Early Norfolk Photographs
1840 - 1860
Photographs in Norfolk Exhibitions, 1840-1860.

The Art Union of London, established in 1836, encouraged artists by promoting an annual sale of art to their subscribers. Liverpool and Manchester soon founded their own Art Unions and, in 1839, publicly active Norwich residents formed the Norfolk and Norwich Art-Union. Its committee members were Thomas Lound, the President, (artist and brewer), John Barwell (artist and wine merchant), George Sothern (artist and ?public house owner), Henry Ninham (artist and printmaker), Charles Muskett (bookseller and publisher), John H. Druery (author and artist), William Freeman, Jun. (artist, framer and printseller) and Robert Leman (artist and insurance agent).  During its first year members held an exhibition at their gallery in the Bazaar, St. Andrews, Broad Street [at the junction of Bridewell Alley and, what is now, St. Andrews Street]. The Art Journal review did not offer much praise; ‘…We cannot doubt that the next experiment in Norwich will be far more successful…’ andthe committee was offered encouragement to continue with its efforts.

Photography had been announced publicly early in 1839 and although word of this breakthrough process spread rapidly it’s no surprise that photographs were not included in this first Norwich show. In France, Louis Daguerre revealed how to make unique, high-resolution photographic images on silver-plated copper sheet and, in England, Henry Talbot divulged how to make reproducible optical images on paper. The search for such processes had been going on for many years in the western world and these two, known as the Daguerreotype and the Photogenic Drawing respectively, were subject to English patents.

However, in 1840, the Norwich Mechanics Institution, otherwise the Society for the Promotion of Useful Knowledge under the presidency of John Barwell, held an exhibition1, again at the Bazaar, to show ‘Works of Art, Specimens of Natural History, Antiquities, Manufactures, Machinery and Models and Paintings, Sculpture, Engravings, &c, &c., … on the plan of Adelaide and Polytechnic Galleries in London, and similar Exhibitions in other large Towns.’ This is believed to be the first time when photographs were exhibited in the county and the catalogue lists:

No.  Exhibit   Exhibitor
102 Camera obscura Mr. R. Gooch
150 Daguerreotype view in Rome Mrs. Opie
151 Ditto view of Regent Street London Polytechnic Institution
152 Daguerreotype view, a studio London Polytechnic Institution
153 Ditto Windsor castle Ditto
154 Ditto Ditto
155 Ditto Lord Barham's house Ditto
156, 157   Specimen of engraving from a Daguerreotype plate Ditto
157b Seven Photogenic Drawings        [Exhibitor not identified] 

Mr. R. Gooch was an optical instrument maker (including camera obscuras) and later lived with his daughter Mrs. Susannah Smith, artist and photographer, at Cherry Cottage, Lakenham.

Mrs. Opie was Amelia Opie (née Alderson, widow of the artist, John Opie, R.A.) a close friend of Miss Anna Gurney who had been in Rome in April 1840, and it seems possible that the exhibited Daguerreotype originated from her2.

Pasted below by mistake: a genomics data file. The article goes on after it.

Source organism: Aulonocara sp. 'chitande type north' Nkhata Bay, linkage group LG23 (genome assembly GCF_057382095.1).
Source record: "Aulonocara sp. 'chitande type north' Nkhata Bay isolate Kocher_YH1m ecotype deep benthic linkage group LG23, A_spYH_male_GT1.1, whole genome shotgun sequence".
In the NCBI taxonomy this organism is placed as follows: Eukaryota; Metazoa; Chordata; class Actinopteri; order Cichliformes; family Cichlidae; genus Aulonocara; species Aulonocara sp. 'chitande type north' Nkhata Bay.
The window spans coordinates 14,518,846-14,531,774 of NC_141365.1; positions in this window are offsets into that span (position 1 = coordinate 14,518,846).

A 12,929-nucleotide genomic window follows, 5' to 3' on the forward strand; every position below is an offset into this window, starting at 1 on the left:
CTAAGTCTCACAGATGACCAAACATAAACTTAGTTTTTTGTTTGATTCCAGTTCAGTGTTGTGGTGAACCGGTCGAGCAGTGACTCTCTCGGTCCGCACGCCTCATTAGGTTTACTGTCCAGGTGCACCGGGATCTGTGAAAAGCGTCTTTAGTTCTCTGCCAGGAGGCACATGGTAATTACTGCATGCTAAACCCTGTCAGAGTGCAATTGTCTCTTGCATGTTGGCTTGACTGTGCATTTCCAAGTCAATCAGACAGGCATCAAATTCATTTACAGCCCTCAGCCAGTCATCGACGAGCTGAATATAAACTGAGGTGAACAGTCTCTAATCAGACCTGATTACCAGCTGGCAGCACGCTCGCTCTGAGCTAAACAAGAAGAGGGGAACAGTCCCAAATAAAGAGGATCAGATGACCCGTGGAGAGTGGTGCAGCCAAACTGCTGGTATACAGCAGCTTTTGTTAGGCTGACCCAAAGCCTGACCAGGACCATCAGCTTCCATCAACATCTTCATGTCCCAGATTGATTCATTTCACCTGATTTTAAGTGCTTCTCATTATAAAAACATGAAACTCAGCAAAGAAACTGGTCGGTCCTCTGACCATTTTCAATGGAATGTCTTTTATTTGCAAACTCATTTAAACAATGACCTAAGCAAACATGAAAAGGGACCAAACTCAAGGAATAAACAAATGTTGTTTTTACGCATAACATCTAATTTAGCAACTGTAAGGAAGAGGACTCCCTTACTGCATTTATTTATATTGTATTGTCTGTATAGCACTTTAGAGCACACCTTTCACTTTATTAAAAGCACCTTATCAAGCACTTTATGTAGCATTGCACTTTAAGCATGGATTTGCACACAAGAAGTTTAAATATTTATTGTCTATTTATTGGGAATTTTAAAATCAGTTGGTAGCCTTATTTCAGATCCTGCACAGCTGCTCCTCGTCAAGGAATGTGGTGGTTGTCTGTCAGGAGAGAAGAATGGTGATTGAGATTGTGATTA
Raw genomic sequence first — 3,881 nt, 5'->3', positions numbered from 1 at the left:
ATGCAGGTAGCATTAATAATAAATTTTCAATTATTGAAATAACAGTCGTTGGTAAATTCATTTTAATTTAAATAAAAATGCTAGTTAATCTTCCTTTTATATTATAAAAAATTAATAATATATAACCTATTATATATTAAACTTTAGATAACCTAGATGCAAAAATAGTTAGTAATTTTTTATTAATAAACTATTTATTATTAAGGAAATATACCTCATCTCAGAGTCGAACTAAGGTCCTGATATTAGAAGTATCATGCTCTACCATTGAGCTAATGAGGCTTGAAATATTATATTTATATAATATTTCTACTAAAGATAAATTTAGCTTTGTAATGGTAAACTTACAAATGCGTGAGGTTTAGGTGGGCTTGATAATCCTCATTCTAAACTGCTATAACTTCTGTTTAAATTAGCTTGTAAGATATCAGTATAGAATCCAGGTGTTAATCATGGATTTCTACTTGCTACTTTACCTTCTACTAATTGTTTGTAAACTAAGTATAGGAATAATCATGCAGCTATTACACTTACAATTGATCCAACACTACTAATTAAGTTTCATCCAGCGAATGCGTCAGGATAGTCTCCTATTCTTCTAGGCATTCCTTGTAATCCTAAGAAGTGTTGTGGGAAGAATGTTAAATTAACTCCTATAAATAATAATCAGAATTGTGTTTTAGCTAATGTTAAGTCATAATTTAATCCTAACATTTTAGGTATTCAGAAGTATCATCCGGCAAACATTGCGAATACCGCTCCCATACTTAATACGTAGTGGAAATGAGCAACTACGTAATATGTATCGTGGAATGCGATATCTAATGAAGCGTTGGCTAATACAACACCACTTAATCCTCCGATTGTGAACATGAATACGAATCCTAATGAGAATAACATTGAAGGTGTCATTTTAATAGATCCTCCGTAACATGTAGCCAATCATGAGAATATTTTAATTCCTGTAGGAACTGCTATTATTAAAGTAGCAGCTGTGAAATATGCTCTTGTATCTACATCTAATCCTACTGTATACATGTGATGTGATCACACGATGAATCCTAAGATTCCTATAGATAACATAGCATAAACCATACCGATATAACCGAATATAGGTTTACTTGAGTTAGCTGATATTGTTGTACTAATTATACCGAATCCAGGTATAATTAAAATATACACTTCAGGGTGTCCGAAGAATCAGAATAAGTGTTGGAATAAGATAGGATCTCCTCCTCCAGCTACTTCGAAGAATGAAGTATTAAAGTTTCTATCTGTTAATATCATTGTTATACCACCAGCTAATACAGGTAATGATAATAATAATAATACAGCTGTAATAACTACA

The Royal Polytechnic Institution (also known as the London Polytechnic Institution or the Regent Street Polytechnic) opened in Regent Street, London, in 1838 and from 1839 gave demonstrations of photography. It is not known who persuaded the Institution to loan the other Daguerreotypes for the exhibition.

Mrs. Louise Barwell, wife of John Barwell, published3 ‘A Companion to the Norwich Polytechnic Exhibition’ in which she devoted half a page to a self-taught artisan.

A camera obscura has just been added to the amusements of this Exhibition, made by Mr. Gooch, of Norwich, whose history affords an evidence of self education. He was the son of a husbandman, and all the instruction he obtained, was received at his mother’s knee, being little more than his prayers and the letters of the alphabet. At nine years of age he went into household service; he then served in a country blacksmith’s shop, and subsequently learned the business of a whitesmith [tinsmith], at Lowestoft. He taught himself to read; and getting a man to set him a few copies, he learned to write without other aid. At this time he was drawn for the militia, and not being able to pay for a substitute he served for many years: and on receiving his discharge, settled in Norwich as a whitesmith. The science of optics attracted his attention, and he pursued it as a matter of recreation and amusement. Having possessed himself of the principles by means of books, he proceeded to practice, and constructed a very fine reflecting telescope and several astronomical machines; one amongst others which exhibits the whole planetary system, will be placed in this Exhibition as soon as the Committee can find it a situation. There are other persons in Norwich, who, self-instructed, have evinced practical ability in the sciences of astronomy and optics. Mr. Mason, a neighbour of Mr. Gooch, has also devoted time and talent to these sciences. The details of his history are not before me, but it is gratifying to find the artisans and operatives of our city engaged in these elevating pursuits.’

So, by the end of 1840, Norwich citizens had been exposed both to cameras and photographs. As local photographers emerged in the mid 1840s, it is curious that it was more than a decade before photographs were included in Norfolk catalogued exhibitions.